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Why digital out-of-home campaigns are shining brighter than ever in the Big Apple

Three people on a platform view DOOH signage affixed to a cut apple.

Illustration by Dave Cole / Getty / The Current

When an iconic American company took its new electric motorcycle brand public recently, it launched a digital out-of-home (DOOH) campaign in New York to amplify the announcement. The goal was to target specific districts in the city and rev up awareness for the first publicly traded company of its kind in the U.S.

“We’re able to present on a pedestrian, street-level basis in key districts to decision-makers, bankers, investors — the type of audience that would be impacted by the update and the news of the listing,” says Adrian Witter, director of programmatic and partnerships at Kinetic, GroupM’s out-of-home (OOH) agency that managed this campaign. In addition to street signs, Kinetic enabled the programmatic campaign across “spectacular” signage — think Times Square, which alone can generate up to 1.5. million impressions every day, according to official Times Square data.

For the company, this digital strategy aligned creative and technological stars, driving views and engagement in the heart of the Big Apple. This campaign is just one incarnation of the beauty and utility of the out-of-home channel, says Witter, and one that is flourishing. This year, ad revenue for out-of-home has bounced back to pre-pandemic highs, according to the Out of Home Advertising Association of America. That’s evident in New York. “With some of the latest screen upgrades, it’s like street jewelry, not street furniture — instantly improving the aesthetic of the surrounding environment,” he tells The Current.

Programmatic OOH ad spend is expected to increase as a percentage of overall spend in the channel, according to Insider Intelligence. The surge in new technology, the explosion of place-based screens in multiple markets, and the ability to deploy programmatic campaigns on roadsides, airports, and transit displays across those markets means the channel is set to boom, says Catherine Muldowney, senior VP of programmatic sales at Clear Channel Outdoor.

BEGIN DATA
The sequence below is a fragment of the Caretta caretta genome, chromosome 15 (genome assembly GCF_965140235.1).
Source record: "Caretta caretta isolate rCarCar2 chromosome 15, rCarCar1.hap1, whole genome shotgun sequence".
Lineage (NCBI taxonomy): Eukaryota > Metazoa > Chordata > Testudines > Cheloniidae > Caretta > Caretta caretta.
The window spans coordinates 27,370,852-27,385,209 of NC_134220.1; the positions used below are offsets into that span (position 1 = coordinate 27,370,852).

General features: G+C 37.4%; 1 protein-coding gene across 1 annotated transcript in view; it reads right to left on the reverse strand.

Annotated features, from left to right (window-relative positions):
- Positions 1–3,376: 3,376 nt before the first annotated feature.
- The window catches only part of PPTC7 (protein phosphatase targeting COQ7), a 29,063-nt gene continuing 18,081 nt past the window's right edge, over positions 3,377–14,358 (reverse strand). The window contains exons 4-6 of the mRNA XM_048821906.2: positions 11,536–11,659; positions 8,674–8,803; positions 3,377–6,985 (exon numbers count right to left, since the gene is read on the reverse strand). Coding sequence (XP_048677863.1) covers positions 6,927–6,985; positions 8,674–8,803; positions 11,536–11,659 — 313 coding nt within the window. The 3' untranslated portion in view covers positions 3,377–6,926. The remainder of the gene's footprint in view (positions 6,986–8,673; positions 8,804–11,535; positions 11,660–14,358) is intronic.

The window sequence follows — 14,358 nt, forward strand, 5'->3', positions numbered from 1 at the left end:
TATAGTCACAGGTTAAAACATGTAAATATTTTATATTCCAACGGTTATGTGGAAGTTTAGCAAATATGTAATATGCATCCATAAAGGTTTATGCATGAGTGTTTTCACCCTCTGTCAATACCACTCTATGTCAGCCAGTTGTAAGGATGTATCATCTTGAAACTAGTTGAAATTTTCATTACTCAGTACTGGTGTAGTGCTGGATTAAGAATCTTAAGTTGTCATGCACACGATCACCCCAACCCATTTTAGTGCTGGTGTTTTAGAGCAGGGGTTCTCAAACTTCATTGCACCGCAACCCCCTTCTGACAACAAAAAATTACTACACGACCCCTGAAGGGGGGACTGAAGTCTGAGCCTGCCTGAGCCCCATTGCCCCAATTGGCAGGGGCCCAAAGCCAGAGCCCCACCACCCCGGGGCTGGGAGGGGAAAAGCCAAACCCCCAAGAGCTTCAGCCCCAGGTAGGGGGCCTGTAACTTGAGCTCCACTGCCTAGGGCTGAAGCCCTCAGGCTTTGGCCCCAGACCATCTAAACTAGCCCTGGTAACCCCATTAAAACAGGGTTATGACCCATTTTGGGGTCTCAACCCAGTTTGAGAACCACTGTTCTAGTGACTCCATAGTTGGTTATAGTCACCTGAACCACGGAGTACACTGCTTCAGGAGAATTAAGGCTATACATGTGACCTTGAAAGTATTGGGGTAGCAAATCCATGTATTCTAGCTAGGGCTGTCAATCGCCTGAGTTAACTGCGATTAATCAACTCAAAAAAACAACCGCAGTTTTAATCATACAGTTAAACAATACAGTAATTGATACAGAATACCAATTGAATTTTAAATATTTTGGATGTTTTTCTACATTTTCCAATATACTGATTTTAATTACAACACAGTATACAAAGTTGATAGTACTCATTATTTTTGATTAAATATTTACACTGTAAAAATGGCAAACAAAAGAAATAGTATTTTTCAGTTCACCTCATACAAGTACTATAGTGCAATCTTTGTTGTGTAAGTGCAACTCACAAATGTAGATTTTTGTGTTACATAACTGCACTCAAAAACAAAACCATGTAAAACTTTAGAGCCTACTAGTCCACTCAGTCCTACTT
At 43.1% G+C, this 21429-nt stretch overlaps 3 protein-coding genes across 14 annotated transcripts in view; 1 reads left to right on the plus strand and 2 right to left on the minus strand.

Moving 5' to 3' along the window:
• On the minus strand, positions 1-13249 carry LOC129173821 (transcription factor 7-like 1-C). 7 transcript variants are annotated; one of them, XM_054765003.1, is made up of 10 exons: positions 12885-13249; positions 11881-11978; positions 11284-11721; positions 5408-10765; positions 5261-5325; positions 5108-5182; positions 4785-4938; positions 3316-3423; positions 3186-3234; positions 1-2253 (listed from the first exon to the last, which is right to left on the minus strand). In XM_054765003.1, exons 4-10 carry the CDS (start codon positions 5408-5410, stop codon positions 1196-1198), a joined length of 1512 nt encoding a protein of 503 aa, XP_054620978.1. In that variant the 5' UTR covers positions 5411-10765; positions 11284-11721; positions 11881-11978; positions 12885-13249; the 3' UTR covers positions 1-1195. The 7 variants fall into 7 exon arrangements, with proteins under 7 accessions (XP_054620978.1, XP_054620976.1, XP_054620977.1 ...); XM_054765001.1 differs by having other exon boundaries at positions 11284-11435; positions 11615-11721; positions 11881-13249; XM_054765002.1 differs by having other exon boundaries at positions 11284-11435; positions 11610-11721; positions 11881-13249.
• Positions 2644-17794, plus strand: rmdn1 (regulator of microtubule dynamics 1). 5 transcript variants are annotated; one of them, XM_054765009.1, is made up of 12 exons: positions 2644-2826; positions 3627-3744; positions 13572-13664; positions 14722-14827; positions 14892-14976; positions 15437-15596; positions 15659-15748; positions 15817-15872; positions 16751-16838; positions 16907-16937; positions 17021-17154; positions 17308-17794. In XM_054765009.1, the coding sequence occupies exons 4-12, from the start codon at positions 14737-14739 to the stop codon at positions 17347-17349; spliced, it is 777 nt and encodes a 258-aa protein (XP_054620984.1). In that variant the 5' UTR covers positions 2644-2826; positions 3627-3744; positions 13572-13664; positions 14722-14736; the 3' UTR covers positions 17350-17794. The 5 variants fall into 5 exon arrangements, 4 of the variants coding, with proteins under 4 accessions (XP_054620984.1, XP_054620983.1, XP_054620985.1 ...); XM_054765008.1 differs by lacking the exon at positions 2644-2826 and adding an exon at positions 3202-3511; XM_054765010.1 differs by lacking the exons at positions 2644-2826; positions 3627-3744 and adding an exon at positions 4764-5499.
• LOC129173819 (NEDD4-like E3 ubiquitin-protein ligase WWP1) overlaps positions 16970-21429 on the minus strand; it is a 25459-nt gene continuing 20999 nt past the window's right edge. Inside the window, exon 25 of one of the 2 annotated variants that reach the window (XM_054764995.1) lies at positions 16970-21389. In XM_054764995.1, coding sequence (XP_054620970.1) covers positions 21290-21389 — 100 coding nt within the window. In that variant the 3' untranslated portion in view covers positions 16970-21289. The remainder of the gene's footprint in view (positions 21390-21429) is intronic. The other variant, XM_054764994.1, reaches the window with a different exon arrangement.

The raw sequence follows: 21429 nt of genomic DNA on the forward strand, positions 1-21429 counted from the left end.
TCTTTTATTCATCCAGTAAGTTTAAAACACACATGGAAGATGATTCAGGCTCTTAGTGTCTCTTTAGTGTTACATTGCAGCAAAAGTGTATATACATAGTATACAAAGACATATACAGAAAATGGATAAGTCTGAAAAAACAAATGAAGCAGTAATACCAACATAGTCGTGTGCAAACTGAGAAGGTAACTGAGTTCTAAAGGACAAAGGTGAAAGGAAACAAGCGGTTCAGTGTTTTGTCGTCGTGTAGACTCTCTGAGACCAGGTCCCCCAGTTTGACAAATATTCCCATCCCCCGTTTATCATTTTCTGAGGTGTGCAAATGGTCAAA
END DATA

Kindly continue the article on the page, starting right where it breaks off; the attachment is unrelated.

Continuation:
“Digital out-of-home is still an emerging channel,” Muldowney tells The Current. She explains that while many marketers understand that programmatic out-of-home buying is possible, they can still have that light bulb moment when they realize it’s also feasible and can be done in real time.

With that realization, marketers are starting to think more strategically about the nuances of the channel, says Muldowney. “You’re reaching the right audience maybe from a behavioral perspective, but are you reaching them in the right context of where they are in the real world that’s also appropriate for your brand?” she asks. “The capability’s there and it works, but now we have to fine-tune it, get more sophisticated, and ask, ‘Who am I targeting and where am I reaching them?’”

Programmatic value add
Programmatic delivery enables advertisers to recalibrate campaigns on the go, reaching consumers in key locations in addition to priming audiences with influential campaign messaging along their journeys.

“Now we need to raise awareness of the fact that we can approach out-of-home in a different way, with the understanding that it’s additive to what was done before,” says Witter. “The enhanced campaign targeting and delivery capabilities offer a greater opportunity to influence consumer behavior. Furthermore, we are now able to deliver insights on how those shifts are happening in addition to the where and when,” he says.

As the perception of the capabilities of DOOH evolves, marketers can use the channel to complement their other channels as a kind of an “assist,” says Muldowney, using a sports reference. “It’s really good at driving incrementality for brands and finding those new consumers to fill that funnel for marketers to go reach them once again back on digital online channels,” she adds.